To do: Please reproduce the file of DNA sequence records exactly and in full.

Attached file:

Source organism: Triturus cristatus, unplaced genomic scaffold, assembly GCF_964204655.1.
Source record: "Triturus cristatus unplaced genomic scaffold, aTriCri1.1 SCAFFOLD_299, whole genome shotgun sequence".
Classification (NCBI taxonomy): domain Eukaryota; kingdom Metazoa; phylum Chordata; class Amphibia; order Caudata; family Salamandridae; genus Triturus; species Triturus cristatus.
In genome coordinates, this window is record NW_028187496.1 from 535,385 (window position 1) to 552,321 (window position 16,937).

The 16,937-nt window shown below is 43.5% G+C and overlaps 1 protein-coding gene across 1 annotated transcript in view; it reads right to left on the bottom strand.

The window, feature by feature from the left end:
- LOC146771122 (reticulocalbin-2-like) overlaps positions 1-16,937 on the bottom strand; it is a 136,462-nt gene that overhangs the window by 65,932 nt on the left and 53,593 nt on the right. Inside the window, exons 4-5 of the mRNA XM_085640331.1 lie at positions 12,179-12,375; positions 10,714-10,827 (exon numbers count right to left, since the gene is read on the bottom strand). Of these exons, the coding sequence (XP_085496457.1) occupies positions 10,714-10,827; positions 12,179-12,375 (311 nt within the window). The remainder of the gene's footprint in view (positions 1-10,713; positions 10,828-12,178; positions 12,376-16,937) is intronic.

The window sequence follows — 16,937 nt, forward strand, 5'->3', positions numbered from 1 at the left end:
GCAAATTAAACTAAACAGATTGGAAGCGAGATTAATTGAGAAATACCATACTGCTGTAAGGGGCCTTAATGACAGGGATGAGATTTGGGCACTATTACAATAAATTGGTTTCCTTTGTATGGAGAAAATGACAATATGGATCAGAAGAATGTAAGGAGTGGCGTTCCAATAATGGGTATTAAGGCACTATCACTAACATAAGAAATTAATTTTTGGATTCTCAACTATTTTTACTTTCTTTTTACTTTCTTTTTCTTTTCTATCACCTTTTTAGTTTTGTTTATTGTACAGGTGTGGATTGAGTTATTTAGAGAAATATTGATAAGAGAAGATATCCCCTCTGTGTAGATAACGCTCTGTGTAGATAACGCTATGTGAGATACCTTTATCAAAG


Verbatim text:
Source organism: Triturus cristatus, unplaced genomic scaffold, assembly GCF_964204655.1.
Source record: "Triturus cristatus unplaced genomic scaffold, aTriCri1.1 SCAFFOLD_299, whole genome shotgun sequence".
Classification (NCBI taxonomy): domain Eukaryota; kingdom Metazoa; phylum Chordata; class Amphibia; order Caudata; family Salamandridae; genus Triturus; species Triturus cristatus.
In genome coordinates, this window is record NW_028187496.1 from 535,385 (window position 1) to 552,321 (window position 16,937).

The 16,937-nt window shown below is 43.5% G+C and overlaps 1 protein-coding gene across 1 annotated transcript in view; it reads right to left on the bottom strand.

The window, feature by feature from the left end:
- LOC146771122 (reticulocalbin-2-like) overlaps positions 1-16,937 on the bottom strand; it is a 136,462-nt gene that overhangs the window by 65,932 nt on the left and 53,593 nt on the right. Inside the window, exons 4-5 of the mRNA XM_085640331.1 lie at positions 12,179-12,375; positions 10,714-10,827 (exon numbers count right to left, since the gene is read on the bottom strand). Of these exons, the coding sequence (XP_085496457.1) occupies positions 10,714-10,827; positions 12,179-12,375 (311 nt within the window). The remainder of the gene's footprint in view (positions 1-10,713; positions 10,828-12,178; positions 12,376-16,937) is intronic.

The window sequence follows — 16,937 nt, forward strand, 5'->3', positions numbered from 1 at the left end:
GCAAATTAAACTAAACAGATTGGAAGCGAGATTAATTGAGAAATACCATACTGCTGTAAGGGGCCTTAATGACAGGGATGAGATTTGGGCACTATTACAATAAATTGGTTTCCTTTGTATGGAGAAAATGACAATATGGATCAGAAGAATGTAAGGAGTGGCGTTCCAATAATGGGTATTAAGGCACTATCACTAACATAAGAAATTAATTTTTGGATTCTCAACTATTTTTACTTTCTTTTTACTTTCTTTTTCTTTTCTATCACCTTTTTAGTTTTGTTTATTGTACAGGTGTGGATTGAGTTATTTAGAGAAATATTGATAAGAGAAGATATCCCCTCTGTGTAGATAACGCTCTGTGTAGATAACGCTATGTGAGATACCTTTATCAAAG